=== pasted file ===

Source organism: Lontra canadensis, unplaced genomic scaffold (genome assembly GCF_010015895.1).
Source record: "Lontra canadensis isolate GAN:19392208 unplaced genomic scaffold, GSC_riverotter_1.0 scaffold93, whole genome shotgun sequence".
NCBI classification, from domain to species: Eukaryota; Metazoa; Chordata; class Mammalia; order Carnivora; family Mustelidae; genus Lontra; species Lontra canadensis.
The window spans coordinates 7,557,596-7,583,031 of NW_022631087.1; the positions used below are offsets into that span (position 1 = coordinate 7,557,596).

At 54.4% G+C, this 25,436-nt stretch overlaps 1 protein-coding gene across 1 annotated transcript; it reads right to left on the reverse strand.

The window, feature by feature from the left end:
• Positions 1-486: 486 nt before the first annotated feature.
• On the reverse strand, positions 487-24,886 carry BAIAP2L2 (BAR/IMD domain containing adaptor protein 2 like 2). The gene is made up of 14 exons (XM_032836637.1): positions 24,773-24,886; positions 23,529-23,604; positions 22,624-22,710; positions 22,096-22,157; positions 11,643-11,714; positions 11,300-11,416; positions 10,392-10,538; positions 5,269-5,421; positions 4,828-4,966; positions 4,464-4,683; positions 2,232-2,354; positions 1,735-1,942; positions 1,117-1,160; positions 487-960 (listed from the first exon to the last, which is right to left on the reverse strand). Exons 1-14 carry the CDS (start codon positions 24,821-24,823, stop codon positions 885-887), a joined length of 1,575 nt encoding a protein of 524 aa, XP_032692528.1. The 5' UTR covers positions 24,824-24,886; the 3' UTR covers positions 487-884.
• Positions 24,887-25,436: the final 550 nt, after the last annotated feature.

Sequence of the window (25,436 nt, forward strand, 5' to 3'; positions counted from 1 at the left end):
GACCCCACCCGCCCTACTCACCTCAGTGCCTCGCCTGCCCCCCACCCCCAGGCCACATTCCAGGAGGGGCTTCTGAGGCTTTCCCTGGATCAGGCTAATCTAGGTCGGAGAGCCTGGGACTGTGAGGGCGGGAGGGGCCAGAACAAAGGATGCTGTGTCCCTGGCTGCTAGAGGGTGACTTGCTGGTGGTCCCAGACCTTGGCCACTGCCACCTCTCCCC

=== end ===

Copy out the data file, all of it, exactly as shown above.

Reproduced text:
Source organism: Lontra canadensis, unplaced genomic scaffold (genome assembly GCF_010015895.1).
Source record: "Lontra canadensis isolate GAN:19392208 unplaced genomic scaffold, GSC_riverotter_1.0 scaffold93, whole genome shotgun sequence".
NCBI classification, from domain to species: Eukaryota; Metazoa; Chordata; class Mammalia; order Carnivora; family Mustelidae; genus Lontra; species Lontra canadensis.
The window spans coordinates 7,557,596-7,583,031 of NW_022631087.1; the positions used below are offsets into that span (position 1 = coordinate 7,557,596).

At 54.4% G+C, this 25,436-nt stretch overlaps 1 protein-coding gene across 1 annotated transcript; it reads right to left on the reverse strand.

The window, feature by feature from the left end:
• Positions 1-486: 486 nt before the first annotated feature.
• On the reverse strand, positions 487-24,886 carry BAIAP2L2 (BAR/IMD domain containing adaptor protein 2 like 2). The gene is made up of 14 exons (XM_032836637.1): positions 24,773-24,886; positions 23,529-23,604; positions 22,624-22,710; positions 22,096-22,157; positions 11,643-11,714; positions 11,300-11,416; positions 10,392-10,538; positions 5,269-5,421; positions 4,828-4,966; positions 4,464-4,683; positions 2,232-2,354; positions 1,735-1,942; positions 1,117-1,160; positions 487-960 (listed from the first exon to the last, which is right to left on the reverse strand). Exons 1-14 carry the CDS (start codon positions 24,821-24,823, stop codon positions 885-887), a joined length of 1,575 nt encoding a protein of 524 aa, XP_032692528.1. The 5' UTR covers positions 24,824-24,886; the 3' UTR covers positions 487-884.
• Positions 24,887-25,436: the final 550 nt, after the last annotated feature.

Sequence of the window (25,436 nt, forward strand, 5' to 3'; positions counted from 1 at the left end):
GACCCCACCCGCCCTACTCACCTCAGTGCCTCGCCTGCCCCCCACCCCCAGGCCACATTCCAGGAGGGGCTTCTGAGGCTTTCCCTGGATCAGGCTAATCTAGGTCGGAGAGCCTGGGACTGTGAGGGCGGGAGGGGCCAGAACAAAGGATGCTGTGTCCCTGGCTGCTAGAGGGTGACTTGCTGGTGGTCCCAGACCTTGGCCACTGCCACCTCTCCCC